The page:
Campaign bubble continues as Harper takes no questions from audience or media at rally in Saskatoon; Kelly Block misses debate deadline
Prime Minister Stephen Harper’s campaign bubble tour was in Saskatoon on April 15, 2011, with a Conservative rally at Prairieland Park Trade and Convention Centre (Hall A).
As with every other election stop by the PM since the federal election campaign began on March 26, the event was tightly controlled and scripted.
Those attending were required to pre-register by April 14 and show photo ID at the door. Anyone without a media pass or a round blue Conservative Party sticker reading “Here for Harper Canada” was denied entry to the hall.
In the crowd were such familiar faces as city councillor Bev Dubois and Saskatchewan Party cabinet ministers Don Morgan and Ken Cheveldayoff.
The rally lacked any spontaneity. The supporters that filled the risers at the back of the stage were coached on how to wave their signs by Conservative handlers before the event started. Once under way, the audience clapped and cheered seemingly on cue.
The first to take the stage was Blackstrap MP Lynne Yelich, who introduced the province’s other 12 Conservative MPs, along with several senators. Dubbed the “
The MPs were silent during last fall’s $38.6 billion takeover bid by
Next up was Saskatoon–Rosetown–Biggar MP Kelly Block to introduce the Prime Minister.
Block’s claim to fame is her refusal to participate in any debates during the 2008 federal election. This campaign seems to be no different. Block failed to meet a recent deadline to inform organizers if she will attend an all candidates forum hosted by the Riversdale Community Association on April 28 at the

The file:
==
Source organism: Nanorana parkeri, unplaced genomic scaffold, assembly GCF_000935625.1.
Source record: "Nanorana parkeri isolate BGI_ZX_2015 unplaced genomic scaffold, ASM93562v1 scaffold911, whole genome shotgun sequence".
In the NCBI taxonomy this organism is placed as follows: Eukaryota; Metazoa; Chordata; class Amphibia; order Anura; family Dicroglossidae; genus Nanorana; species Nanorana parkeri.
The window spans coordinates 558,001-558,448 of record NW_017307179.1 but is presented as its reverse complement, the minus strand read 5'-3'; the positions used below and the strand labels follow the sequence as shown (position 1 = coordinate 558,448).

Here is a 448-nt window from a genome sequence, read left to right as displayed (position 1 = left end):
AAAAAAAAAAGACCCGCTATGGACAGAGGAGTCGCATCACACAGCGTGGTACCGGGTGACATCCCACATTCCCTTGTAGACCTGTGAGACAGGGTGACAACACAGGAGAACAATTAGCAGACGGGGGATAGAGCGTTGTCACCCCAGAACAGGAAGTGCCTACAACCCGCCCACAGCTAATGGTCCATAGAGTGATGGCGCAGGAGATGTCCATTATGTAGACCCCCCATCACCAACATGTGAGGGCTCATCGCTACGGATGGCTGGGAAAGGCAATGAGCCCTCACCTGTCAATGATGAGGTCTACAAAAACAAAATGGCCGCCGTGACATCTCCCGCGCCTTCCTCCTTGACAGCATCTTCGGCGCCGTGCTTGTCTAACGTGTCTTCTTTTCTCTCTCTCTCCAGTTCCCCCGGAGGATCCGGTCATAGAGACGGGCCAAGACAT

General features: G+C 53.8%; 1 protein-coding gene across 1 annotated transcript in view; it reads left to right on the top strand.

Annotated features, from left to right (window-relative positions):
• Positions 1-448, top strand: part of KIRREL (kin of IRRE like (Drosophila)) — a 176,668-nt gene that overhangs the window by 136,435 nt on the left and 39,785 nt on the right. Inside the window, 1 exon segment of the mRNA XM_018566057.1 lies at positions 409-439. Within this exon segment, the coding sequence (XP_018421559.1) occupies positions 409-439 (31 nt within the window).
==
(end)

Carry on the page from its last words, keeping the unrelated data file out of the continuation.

In October 2010, Block introduced a private members bill seeking to disclose the salaries and expenses paid to First Nations chiefs and councillors. The StarPhoenix noted at the time that Block does not represent any First Nations communities in her riding and that she came up with the idea for the bill by speaking with fellow MPs. [Disclose band salaries: MP (StarPhoenix, October 2, 2010)]
Block’s riding includes
StarPhoenix columnist Doug Cuthand hit the nail on the head last month when he called the bill “a shiny bauble aimed to keep the party’s right wing happy.”
“While it’s a private member’s bill,” said Cuthand. “Make no mistake that under the tight control of Stephen Harper, it had the blessing of the PMO.”
In Cuthand’s opinion, since taking power five years ago, “the Conservative government has done very little to improve conditions for First Nations.” [First Nations’ issues on Tories’ backburner (StarPhoenix, March 18, 2011)]
Harper was ushered into the hall through a side door and steered directly to the stage, shaking a few hands as he walked by his
In his speech, Harper took every opportunity to paint the opposition parties as a coalition ready to seize power in the event of another minority Conservative government. He said such an arrangement would be “unstable” and only lead to another election.
Harper reminded the crowd that Liberal leader Michael Ignatieff once said he wouldn’t “take a GST hike off the table.” Naturally, he didn’t mention that most economists worth their salt have said his government’s decision to cut the GST by two percentage points was a mistake that cost the treasury billions of dollars in lost revenue. Even the StarPhoenix said the move was “unwise.”
And, of course, Harper took time to talk about tax cuts and being tough on crime.
Harper also repeated the Conservatives’ Big Lie about
A Postmedia News article published in the StarPhoenix two weeks ago set the record straight stating: “
The same article also debunks Harper’s lies that the Liberals would raise taxes and increase spending should they form government.
Harper spoke from notes for nearly half an hour and then left without taking questions from the audience or the media.
NewsTalk radio 650 later reported that Conservative staffers said the Prime Minister was there strictly for rallying purposes, and that he was taking no questions from the media.
Harper arrived in